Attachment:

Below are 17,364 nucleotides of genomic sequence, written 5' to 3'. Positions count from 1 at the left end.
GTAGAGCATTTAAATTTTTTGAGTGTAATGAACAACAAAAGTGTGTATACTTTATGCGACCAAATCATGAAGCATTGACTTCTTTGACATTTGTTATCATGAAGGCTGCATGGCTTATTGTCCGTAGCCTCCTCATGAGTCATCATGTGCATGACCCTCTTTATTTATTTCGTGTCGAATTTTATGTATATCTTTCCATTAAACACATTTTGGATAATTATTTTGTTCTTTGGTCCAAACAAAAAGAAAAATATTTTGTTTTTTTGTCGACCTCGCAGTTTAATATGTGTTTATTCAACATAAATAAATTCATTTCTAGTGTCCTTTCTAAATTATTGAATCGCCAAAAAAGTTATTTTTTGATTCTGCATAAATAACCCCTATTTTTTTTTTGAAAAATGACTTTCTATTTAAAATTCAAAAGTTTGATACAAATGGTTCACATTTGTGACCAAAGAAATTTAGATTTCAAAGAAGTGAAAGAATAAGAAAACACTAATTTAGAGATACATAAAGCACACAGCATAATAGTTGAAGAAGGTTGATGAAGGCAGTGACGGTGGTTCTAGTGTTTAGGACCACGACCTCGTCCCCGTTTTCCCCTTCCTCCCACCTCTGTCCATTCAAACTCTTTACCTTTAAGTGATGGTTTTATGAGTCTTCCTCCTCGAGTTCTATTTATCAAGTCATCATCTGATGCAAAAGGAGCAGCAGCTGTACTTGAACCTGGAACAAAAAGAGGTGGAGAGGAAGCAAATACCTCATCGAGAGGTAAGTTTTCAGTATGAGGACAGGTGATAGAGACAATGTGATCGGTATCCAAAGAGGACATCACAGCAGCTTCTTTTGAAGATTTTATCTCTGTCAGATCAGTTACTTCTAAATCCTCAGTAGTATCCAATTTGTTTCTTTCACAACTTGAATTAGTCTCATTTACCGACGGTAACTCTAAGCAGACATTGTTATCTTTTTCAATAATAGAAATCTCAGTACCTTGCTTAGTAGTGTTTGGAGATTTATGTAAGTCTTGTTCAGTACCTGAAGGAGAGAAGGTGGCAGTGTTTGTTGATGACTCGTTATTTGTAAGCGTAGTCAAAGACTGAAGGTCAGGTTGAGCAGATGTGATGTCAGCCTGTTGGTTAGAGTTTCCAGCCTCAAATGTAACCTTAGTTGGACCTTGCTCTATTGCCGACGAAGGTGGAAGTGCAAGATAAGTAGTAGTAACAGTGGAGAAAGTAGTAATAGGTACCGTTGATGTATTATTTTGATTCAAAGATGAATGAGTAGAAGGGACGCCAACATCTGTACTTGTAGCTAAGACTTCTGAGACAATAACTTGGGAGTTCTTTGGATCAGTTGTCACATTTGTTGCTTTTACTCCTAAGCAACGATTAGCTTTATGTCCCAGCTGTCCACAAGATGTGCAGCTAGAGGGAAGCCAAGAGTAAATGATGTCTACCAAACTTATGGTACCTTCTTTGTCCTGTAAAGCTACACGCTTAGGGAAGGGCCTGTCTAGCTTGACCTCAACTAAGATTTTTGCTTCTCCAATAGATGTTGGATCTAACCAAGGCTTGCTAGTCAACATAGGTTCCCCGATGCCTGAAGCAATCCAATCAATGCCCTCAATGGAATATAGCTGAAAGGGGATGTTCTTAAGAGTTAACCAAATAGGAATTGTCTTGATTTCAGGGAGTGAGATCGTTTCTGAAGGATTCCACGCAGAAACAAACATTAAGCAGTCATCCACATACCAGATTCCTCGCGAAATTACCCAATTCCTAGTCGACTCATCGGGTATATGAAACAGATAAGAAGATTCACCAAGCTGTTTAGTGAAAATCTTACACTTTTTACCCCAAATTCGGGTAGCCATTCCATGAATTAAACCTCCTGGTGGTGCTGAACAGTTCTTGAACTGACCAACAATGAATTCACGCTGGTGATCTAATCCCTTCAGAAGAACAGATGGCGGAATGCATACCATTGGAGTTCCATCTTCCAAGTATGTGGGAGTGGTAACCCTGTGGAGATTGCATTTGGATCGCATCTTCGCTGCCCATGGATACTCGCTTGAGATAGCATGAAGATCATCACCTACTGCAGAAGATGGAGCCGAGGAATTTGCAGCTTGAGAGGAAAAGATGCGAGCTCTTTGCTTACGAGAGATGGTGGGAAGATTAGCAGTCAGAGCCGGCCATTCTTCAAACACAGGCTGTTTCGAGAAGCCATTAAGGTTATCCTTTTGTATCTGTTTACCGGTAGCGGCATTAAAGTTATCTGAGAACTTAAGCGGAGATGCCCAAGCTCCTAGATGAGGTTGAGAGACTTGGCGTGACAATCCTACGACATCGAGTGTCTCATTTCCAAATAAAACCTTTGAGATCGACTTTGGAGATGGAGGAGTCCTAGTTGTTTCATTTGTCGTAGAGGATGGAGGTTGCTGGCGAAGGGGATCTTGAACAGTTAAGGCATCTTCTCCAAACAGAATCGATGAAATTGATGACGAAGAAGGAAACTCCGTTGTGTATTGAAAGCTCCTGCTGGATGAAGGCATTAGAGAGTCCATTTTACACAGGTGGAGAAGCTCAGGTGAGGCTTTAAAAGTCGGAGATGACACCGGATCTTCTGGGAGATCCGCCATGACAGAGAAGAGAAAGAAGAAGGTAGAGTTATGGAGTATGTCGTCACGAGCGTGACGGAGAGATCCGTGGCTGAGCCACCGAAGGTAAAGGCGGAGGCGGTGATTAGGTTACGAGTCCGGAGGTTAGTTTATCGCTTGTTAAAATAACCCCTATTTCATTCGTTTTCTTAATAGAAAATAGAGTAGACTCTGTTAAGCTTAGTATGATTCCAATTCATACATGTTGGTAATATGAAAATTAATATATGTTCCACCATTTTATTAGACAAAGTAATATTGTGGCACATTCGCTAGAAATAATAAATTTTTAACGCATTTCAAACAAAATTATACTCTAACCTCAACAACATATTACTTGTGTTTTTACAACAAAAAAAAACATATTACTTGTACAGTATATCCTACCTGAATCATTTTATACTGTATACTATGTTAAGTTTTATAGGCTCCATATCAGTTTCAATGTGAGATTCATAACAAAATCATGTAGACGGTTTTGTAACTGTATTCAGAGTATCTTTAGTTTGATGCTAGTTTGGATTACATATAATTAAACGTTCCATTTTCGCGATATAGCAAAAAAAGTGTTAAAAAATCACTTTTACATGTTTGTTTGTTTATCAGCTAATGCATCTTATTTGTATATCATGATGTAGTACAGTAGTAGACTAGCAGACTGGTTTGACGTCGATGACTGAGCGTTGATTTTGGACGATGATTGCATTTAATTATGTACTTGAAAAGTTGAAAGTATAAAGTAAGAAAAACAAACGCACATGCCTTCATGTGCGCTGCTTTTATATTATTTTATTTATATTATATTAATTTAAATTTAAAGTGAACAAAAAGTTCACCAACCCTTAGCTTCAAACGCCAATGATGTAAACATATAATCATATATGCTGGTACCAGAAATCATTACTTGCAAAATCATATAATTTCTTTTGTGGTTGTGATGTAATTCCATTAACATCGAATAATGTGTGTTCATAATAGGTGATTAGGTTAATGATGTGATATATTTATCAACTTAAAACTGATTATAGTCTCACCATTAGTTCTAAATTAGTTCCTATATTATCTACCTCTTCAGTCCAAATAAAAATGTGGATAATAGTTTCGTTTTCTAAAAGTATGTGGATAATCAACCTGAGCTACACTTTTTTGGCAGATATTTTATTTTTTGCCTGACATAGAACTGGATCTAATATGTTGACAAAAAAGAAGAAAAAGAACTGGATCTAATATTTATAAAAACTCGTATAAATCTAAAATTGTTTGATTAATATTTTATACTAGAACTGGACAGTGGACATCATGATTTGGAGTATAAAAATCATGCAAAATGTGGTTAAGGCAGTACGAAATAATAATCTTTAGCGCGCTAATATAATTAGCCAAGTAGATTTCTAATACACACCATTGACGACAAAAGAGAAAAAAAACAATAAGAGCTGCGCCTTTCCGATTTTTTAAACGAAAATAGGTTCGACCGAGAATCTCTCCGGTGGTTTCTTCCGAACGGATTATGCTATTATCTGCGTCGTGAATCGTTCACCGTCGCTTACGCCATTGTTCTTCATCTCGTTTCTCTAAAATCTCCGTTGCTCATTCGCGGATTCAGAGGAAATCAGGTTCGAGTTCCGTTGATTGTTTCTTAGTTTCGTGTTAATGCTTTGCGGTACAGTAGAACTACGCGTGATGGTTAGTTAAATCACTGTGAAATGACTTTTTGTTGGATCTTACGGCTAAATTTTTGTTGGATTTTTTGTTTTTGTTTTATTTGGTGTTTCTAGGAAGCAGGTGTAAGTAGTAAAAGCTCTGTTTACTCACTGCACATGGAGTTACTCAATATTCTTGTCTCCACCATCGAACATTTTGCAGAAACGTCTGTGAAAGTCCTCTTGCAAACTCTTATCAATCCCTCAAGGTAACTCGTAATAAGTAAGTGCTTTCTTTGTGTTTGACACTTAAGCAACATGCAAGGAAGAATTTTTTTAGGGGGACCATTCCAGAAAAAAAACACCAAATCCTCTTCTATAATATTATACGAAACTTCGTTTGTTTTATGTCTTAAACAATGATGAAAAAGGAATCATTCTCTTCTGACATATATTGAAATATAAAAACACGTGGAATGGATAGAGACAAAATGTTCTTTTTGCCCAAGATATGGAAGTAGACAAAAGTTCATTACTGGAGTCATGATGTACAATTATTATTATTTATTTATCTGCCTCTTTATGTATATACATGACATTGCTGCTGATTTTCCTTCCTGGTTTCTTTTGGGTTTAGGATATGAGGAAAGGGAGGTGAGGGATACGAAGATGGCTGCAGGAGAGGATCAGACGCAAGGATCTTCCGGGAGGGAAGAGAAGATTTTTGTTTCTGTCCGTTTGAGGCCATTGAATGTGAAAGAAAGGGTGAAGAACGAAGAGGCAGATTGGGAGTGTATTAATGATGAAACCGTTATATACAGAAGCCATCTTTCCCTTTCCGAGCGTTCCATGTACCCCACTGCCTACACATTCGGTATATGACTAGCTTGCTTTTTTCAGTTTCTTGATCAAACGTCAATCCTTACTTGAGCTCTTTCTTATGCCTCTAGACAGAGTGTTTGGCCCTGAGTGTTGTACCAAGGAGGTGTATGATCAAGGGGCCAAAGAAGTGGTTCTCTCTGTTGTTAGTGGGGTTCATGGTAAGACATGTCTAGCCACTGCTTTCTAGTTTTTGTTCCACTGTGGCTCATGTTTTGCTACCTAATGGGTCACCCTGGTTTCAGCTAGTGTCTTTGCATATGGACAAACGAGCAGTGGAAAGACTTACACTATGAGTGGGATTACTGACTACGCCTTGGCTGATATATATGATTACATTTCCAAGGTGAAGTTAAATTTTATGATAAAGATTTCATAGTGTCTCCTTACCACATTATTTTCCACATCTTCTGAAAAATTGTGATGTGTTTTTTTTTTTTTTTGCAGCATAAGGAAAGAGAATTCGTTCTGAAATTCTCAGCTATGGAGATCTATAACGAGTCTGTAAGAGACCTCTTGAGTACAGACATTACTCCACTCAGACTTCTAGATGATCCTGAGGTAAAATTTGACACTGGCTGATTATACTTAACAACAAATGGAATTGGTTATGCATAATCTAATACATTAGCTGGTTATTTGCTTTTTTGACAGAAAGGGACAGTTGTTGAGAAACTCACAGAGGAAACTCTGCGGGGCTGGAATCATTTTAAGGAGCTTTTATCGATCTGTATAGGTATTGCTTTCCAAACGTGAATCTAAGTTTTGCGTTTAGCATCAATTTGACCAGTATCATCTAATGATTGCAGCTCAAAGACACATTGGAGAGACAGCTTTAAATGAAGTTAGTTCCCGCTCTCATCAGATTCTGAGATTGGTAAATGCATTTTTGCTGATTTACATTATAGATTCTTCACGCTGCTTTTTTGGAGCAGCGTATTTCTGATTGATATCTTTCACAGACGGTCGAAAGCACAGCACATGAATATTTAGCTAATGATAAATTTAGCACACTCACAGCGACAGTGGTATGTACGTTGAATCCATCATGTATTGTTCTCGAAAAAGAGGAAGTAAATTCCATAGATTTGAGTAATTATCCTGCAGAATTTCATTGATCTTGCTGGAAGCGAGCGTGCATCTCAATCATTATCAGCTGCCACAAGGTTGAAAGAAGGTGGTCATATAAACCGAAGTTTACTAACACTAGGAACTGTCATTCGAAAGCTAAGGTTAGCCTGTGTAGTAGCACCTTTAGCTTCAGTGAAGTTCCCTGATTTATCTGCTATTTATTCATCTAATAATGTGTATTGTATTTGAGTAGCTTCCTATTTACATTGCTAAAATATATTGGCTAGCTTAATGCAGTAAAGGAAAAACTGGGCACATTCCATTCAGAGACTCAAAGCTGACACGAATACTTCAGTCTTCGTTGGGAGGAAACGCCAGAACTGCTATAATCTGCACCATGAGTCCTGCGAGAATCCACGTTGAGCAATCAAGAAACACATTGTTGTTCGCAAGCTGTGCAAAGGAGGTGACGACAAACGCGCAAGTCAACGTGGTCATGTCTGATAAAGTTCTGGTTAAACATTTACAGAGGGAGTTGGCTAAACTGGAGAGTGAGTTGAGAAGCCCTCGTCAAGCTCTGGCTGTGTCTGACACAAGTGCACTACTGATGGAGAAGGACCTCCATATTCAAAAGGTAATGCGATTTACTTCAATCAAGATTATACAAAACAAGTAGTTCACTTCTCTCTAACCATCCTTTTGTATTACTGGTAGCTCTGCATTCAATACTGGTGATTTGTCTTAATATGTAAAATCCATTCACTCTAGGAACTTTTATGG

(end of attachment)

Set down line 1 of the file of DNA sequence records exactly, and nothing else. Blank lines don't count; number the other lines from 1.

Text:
Below are 17,364 nucleotides of genomic sequence, written 5' to 3'. Positions count from 1 at the left end.